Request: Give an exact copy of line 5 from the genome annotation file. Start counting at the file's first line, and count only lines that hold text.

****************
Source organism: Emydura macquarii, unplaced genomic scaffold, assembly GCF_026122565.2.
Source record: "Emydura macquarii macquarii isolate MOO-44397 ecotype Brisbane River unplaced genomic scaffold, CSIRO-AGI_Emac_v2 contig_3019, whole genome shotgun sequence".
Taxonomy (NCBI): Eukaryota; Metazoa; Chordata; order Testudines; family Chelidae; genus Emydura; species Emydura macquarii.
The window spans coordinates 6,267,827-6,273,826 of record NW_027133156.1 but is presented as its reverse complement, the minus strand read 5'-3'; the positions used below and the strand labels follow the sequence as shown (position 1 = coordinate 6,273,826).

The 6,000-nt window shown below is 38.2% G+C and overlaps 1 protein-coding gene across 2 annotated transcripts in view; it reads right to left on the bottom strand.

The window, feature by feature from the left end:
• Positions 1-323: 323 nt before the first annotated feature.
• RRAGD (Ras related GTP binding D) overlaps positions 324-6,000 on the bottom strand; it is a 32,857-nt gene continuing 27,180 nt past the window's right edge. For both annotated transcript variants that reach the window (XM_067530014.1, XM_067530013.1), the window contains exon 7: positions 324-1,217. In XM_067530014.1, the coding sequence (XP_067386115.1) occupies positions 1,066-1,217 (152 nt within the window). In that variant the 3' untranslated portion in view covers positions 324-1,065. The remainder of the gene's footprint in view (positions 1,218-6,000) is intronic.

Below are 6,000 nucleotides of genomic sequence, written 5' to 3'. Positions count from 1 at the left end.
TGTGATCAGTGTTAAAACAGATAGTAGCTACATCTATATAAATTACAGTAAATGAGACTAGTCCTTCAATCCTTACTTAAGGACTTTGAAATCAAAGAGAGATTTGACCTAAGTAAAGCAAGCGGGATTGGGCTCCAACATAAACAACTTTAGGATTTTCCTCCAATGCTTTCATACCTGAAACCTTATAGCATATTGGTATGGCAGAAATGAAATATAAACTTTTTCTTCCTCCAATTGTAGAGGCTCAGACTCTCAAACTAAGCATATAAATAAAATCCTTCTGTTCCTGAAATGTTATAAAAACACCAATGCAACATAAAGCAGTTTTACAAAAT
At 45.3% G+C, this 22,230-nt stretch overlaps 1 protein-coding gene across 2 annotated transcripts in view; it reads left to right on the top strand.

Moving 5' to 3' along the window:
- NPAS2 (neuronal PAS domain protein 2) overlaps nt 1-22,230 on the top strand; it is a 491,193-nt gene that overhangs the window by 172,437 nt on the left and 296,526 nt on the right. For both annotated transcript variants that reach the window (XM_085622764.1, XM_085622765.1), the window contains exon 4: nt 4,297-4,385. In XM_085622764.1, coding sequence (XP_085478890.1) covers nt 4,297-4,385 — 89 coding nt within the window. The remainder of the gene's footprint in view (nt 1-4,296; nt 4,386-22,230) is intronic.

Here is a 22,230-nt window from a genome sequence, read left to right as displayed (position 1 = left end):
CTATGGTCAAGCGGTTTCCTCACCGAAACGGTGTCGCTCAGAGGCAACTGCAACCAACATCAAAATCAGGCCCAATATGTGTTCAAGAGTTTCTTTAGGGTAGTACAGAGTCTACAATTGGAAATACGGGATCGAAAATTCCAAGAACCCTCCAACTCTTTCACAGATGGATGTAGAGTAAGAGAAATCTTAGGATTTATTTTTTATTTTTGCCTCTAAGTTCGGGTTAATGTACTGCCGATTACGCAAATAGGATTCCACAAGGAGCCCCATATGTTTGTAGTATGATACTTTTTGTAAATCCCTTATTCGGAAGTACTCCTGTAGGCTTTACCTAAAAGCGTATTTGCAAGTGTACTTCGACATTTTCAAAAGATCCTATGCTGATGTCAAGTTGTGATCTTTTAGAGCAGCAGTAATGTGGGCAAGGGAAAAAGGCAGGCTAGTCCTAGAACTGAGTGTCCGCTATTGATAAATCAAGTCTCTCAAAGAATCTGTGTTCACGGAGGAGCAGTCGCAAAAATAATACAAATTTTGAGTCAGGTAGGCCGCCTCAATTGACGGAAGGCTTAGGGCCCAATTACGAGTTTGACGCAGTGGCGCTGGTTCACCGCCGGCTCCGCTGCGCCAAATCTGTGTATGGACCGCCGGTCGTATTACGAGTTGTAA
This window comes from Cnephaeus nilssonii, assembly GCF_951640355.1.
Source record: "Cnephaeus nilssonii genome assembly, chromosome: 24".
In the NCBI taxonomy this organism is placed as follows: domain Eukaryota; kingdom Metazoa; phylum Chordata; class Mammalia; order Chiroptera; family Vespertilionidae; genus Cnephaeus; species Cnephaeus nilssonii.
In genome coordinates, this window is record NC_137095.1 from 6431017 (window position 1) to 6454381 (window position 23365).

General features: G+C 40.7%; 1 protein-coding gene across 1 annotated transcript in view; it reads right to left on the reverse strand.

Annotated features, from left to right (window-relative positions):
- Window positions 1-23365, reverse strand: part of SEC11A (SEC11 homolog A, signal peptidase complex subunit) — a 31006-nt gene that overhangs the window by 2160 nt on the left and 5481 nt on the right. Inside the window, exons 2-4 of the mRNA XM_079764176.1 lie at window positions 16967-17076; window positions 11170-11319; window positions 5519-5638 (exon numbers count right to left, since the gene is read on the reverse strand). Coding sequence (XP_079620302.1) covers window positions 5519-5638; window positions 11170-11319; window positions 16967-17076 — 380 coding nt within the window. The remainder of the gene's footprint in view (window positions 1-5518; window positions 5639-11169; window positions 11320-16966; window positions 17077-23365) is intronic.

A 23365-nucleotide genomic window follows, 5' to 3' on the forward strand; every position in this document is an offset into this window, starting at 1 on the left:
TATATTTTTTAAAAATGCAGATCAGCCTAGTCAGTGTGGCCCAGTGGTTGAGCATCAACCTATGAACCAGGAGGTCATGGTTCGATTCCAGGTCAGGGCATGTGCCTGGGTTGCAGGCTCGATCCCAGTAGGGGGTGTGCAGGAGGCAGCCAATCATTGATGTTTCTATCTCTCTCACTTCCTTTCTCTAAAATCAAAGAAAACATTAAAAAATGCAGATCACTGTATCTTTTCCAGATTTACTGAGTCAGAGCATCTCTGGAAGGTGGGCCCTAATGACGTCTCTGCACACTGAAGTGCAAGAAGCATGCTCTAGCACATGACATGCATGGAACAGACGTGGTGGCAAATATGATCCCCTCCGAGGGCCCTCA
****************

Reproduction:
The 6,000-nt window shown below is 38.2% G+C and overlaps 1 protein-coding gene across 2 annotated transcripts in view; it reads right to left on the bottom strand.